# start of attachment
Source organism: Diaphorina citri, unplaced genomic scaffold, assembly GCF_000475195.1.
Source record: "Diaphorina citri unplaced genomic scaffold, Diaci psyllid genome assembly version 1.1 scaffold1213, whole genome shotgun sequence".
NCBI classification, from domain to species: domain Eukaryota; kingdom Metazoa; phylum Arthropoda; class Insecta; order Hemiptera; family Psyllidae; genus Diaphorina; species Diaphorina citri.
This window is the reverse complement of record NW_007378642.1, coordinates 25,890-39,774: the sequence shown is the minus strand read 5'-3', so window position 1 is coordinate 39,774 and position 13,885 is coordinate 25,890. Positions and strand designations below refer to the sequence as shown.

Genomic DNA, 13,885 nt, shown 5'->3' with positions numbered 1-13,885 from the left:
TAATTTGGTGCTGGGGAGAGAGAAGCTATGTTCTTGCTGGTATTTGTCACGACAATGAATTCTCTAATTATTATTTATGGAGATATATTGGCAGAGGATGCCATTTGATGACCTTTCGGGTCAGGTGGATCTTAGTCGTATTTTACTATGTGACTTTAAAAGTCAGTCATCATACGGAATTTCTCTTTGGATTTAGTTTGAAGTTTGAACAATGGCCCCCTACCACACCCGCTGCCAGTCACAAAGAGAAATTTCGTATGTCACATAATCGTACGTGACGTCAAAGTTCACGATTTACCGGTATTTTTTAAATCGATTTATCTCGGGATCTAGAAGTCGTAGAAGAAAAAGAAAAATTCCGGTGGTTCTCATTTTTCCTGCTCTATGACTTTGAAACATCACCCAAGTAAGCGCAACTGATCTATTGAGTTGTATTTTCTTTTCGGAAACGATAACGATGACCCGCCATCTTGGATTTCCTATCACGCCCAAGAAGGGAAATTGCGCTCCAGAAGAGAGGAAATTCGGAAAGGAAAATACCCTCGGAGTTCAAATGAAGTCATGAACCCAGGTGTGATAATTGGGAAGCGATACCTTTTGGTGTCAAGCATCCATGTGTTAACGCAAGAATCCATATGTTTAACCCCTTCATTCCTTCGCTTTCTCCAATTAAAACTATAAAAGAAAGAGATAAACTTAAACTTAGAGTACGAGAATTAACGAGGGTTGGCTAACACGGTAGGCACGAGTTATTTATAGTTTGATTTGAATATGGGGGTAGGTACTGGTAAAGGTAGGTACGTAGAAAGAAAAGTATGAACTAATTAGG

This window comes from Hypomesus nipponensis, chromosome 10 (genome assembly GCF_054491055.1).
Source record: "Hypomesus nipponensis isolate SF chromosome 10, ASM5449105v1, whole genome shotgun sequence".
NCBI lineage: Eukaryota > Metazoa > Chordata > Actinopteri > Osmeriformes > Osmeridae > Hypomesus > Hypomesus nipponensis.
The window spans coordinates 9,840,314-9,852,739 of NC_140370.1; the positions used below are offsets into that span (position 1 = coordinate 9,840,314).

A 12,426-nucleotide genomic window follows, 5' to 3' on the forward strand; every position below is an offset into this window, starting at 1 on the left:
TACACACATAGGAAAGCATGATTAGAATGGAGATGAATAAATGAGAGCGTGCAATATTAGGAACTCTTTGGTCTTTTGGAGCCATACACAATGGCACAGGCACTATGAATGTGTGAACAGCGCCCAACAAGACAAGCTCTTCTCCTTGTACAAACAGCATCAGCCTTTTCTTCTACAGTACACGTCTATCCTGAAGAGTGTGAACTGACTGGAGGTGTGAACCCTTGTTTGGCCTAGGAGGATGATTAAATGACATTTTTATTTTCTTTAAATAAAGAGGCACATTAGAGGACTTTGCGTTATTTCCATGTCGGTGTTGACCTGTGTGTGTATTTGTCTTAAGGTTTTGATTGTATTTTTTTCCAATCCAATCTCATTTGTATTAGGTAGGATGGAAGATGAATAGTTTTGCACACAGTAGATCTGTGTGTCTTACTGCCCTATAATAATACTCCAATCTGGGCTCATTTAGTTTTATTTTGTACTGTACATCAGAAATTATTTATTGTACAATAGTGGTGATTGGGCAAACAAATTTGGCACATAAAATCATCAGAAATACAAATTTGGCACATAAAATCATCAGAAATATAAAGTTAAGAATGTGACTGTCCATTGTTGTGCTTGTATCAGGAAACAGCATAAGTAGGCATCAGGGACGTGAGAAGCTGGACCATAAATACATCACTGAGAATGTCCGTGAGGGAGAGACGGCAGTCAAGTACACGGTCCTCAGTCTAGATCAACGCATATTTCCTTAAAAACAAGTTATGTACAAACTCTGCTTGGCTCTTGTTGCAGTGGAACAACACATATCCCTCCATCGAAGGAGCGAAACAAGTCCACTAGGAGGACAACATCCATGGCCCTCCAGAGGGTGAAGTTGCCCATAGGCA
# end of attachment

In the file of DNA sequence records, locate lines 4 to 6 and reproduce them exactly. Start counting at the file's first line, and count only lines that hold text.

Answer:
This window is the reverse complement of record NW_007378642.1, coordinates 25,890-39,774: the sequence shown is the minus strand read 5'-3', so window position 1 is coordinate 39,774 and position 13,885 is coordinate 25,890. Positions and strand designations below refer to the sequence as shown.

Genomic DNA, 13,885 nt, shown 5'->3' with positions numbered 1-13,885 from the left:
TAATTTGGTGCTGGGGAGAGAGAAGCTATGTTCTTGCTGGTATTTGTCACGACAATGAATTCTCTAATTATTATTTATGGAGATATATTGGCAGAGGATGCCATTTGATGACCTTTCGGGTCAGGTGGATCTTAGTCGTATTTTACTATGTGACTTTAAAAGTCAGTCATCATACGGAATTTCTCTTTGGATTTAGTTTGAAGTTTGAACAATGGCCCCCTACCACACCCGCTGCCAGTCACAAAGAGAAATTTCGTATGTCACATAATCGTACGTGACGTCAAAGTTCACGATTTACCGGTATTTTTTAAATCGATTTATCTCGGGATCTAGAAGTCGTAGAAGAAAAAGAAAAATTCCGGTGGTTCTCATTTTTCCTGCTCTATGACTTTGAAACATCACCCAAGTAAGCGCAACTGATCTATTGAGTTGTATTTTCTTTTCGGAAACGATAACGATGACCCGCCATCTTGGATTTCCTATCACGCCCAAGAAGGGAAATTGCGCTCCAGAAGAGAGGAAATTCGGAAAGGAAAATACCCTCGGAGTTCAAATGAAGTCATGAACCCAGGTGTGATAATTGGGAAGCGATACCTTTTGGTGTCAAGCATCCATGTGTTAACGCAAGAATCCATATGTTTAACCCCTTCATTCCTTCGCTTTCTCCAATTAAAACTATAAAAGAAAGAGATAAACTTAAACTTAGAGTACGAGAATTAACGAGGGTTGGCTAACACGGTAGGCACGAGTTATTTATAGTTTGATTTGAATATGGGGGTAGGTACTGGTAAAGGTAGGTACGTAGAAAGAAAAGTATGAACTAATTAGG